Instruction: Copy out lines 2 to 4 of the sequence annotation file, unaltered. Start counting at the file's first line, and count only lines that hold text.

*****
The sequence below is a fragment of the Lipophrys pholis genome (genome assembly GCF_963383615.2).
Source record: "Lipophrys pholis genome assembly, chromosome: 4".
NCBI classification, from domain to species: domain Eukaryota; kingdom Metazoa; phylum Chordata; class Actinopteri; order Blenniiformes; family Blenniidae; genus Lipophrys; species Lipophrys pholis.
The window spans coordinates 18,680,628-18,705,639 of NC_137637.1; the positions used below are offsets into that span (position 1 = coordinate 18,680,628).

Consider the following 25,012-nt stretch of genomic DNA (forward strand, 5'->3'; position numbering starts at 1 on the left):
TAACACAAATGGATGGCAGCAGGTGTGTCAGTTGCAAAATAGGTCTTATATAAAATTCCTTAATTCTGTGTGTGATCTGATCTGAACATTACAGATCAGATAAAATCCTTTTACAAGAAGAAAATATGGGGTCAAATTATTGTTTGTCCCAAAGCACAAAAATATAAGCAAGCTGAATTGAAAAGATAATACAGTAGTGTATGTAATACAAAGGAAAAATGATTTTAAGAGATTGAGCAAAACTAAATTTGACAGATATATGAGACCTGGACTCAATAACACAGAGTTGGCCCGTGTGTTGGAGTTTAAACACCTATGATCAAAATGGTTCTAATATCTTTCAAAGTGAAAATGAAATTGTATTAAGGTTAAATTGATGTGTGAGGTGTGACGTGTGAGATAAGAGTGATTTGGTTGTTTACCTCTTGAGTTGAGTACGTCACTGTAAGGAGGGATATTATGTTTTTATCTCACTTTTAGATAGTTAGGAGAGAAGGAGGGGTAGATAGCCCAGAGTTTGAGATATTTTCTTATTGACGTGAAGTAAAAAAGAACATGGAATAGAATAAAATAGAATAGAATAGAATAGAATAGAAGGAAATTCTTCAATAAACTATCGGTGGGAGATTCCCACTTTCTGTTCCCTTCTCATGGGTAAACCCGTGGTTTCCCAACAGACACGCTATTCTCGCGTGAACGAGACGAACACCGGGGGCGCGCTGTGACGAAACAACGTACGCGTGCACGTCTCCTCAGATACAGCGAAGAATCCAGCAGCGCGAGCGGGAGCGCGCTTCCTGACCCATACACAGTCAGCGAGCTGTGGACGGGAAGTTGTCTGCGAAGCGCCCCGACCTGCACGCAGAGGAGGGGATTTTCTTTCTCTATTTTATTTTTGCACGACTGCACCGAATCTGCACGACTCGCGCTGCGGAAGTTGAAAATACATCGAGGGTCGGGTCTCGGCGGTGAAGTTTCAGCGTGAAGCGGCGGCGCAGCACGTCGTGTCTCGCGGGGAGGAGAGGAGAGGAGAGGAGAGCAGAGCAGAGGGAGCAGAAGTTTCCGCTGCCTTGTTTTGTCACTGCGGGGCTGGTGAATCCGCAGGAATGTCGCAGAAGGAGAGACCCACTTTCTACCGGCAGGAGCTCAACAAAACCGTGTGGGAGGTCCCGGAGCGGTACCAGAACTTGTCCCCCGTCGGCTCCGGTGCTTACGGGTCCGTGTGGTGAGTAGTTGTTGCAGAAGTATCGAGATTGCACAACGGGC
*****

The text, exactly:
Source record: "Lipophrys pholis genome assembly, chromosome: 4".
NCBI classification, from domain to species: domain Eukaryota; kingdom Metazoa; phylum Chordata; class Actinopteri; order Blenniiformes; family Blenniidae; genus Lipophrys; species Lipophrys pholis.
The window spans coordinates 18,680,628-18,705,639 of NC_137637.1; the positions used below are offsets into that span (position 1 = coordinate 18,680,628).